MSU Texas switches to Moderna vaccines after J&J pause

Six cases found across the country of blood clots possibly caused by J & J vaccines

MSU Texas switches to Moderna vaccines after J&J use paused

WICHITA FALLS, Texas (TNN) - The Center for Disease Control and Prevention has recommended a pause on administering the Johnson & Johnson vaccines; this is because of possible blood clots that have been found in six cases across the country.

Midwestern State University had 1,170 Johnson & Johnson vaccines in their refrigerators that sat unused for their vaccines clinic held Tuesday.

“This announcement came out from the CDC I think about 8:15 this morning, so we’re still just reeling from the ability to make it work today,” said Dr. Keith Williamson, Medical Director at Midwestern State University.

The CDC says that people whose bodies make a rare protein could be at risk for developing blood clots after a Johnson & Johnson shot.

“The clots that they are most worried about have occurred in the veins that drain the brain,” said Dr. Williamson.

MSU Texas Vinson Health Center staff say the chances of getting those blood clots are very slim; in fact, they’re about one in a million.

“I ran the numbers and it’s six cases out of 6.8 million doses. So that’s about .088 people out of every 100,000 people,” said Dr. Williamson.

However, for students that did get the vaccine on campuses last week, they say learning about the possibility of the blood clots was alarming.

“I know like there’s a low chance of me actually having blood clots which is what the reports are saying. I was nervous but at the same time not so much,” said Austin Bradley, Finance student at MSU Texas.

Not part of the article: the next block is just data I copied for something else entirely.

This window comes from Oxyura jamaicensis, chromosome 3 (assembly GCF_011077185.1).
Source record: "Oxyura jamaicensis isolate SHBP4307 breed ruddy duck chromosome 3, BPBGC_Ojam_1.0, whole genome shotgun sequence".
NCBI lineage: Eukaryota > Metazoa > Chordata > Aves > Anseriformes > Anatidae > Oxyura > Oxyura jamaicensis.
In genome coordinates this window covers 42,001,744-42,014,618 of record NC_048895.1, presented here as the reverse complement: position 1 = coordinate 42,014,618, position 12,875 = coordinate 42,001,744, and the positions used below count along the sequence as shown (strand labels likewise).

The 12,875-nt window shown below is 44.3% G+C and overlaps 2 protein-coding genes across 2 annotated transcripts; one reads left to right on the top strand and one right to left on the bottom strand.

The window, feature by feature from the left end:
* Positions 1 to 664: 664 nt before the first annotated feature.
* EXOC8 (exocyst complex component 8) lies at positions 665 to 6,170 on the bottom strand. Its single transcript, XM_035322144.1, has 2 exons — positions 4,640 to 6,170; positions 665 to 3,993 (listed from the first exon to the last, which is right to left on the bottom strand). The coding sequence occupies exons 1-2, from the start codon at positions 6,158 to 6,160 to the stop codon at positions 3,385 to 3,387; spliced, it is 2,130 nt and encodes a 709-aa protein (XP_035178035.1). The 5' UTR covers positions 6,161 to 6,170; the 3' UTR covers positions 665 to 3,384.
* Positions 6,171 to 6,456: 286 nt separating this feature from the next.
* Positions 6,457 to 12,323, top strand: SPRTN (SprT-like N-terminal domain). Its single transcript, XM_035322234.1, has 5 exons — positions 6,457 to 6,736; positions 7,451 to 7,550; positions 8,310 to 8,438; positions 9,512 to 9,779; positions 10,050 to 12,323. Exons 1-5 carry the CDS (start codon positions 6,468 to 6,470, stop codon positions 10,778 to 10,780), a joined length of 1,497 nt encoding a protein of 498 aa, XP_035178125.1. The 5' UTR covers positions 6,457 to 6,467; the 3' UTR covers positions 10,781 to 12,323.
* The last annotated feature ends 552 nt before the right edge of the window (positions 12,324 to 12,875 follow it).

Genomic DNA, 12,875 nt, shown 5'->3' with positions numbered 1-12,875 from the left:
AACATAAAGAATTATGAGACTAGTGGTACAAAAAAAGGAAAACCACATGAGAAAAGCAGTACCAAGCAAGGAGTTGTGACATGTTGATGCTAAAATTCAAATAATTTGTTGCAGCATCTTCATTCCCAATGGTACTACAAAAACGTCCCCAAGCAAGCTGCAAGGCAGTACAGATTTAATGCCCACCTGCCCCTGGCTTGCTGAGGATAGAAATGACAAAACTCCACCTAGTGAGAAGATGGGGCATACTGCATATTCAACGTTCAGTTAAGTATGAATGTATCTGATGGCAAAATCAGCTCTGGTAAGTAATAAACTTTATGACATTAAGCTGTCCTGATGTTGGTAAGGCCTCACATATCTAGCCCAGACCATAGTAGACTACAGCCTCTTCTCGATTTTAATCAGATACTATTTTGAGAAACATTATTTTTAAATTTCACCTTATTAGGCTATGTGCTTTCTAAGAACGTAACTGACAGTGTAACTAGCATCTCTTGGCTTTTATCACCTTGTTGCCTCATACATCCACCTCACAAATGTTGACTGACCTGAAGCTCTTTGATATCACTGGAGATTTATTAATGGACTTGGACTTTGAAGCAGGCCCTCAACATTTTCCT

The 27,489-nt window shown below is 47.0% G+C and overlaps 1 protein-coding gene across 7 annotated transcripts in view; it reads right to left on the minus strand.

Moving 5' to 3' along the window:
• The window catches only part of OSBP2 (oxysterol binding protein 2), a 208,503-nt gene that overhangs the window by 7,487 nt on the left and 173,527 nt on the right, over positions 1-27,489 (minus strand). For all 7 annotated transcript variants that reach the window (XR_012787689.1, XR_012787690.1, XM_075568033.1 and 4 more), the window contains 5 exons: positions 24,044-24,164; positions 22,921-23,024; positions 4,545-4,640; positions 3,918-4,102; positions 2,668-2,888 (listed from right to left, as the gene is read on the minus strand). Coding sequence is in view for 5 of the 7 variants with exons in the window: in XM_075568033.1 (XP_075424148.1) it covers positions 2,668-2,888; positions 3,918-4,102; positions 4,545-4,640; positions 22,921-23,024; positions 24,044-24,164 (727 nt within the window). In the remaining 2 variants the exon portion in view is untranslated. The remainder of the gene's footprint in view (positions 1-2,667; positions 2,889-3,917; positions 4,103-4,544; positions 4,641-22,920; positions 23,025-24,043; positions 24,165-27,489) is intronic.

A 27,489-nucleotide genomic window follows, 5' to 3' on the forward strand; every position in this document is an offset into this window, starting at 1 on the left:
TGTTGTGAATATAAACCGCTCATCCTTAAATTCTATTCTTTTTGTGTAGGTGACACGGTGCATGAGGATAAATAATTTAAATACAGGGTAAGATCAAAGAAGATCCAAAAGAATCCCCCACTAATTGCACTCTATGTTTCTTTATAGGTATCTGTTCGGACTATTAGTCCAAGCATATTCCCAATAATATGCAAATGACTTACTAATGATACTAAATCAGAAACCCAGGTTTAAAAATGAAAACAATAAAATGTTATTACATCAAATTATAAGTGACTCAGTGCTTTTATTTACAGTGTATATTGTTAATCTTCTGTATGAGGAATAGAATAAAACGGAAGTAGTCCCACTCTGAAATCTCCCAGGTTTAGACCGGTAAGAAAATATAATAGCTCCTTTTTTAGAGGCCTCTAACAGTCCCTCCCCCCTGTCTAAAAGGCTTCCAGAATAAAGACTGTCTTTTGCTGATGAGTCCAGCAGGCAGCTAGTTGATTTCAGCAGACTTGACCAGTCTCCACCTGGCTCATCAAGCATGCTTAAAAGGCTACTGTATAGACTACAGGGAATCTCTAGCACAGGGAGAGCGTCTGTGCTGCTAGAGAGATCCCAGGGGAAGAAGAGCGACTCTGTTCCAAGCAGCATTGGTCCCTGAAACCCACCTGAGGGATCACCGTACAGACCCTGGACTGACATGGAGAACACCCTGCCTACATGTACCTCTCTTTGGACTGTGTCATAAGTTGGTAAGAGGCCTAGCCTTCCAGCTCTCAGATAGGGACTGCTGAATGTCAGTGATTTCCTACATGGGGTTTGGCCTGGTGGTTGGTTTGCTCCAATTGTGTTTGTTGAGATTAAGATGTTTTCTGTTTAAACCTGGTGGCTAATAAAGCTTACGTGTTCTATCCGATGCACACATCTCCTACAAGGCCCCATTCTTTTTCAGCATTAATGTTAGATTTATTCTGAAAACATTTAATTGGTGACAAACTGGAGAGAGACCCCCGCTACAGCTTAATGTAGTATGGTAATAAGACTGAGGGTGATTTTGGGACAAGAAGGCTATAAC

For now, the 1,170 Johnson & Johnson shots will remain in safe keeping but the Vinson Health Center staff hopes they can be used before they expire in June.

“I think the wise thing to do is put a hold on administering this vaccine until we know what the FDA and the CDC are concerned about and until that gets further defined,” said Dr. Williamson.

Doctor Williamson says if you do develop blood clot symptoms, you usually won’t start seeing them until five to 18 days after you’ve gotten the shot. The biggest symptom is a severe headache and if that happens, you need to go get checked out.

MSU Texas is still working with the National Guard and the Texas Department of Emergency Management to make sure vaccines are still available to students on campus.

Copyright 2021 Texoma News Network. All rights reserved.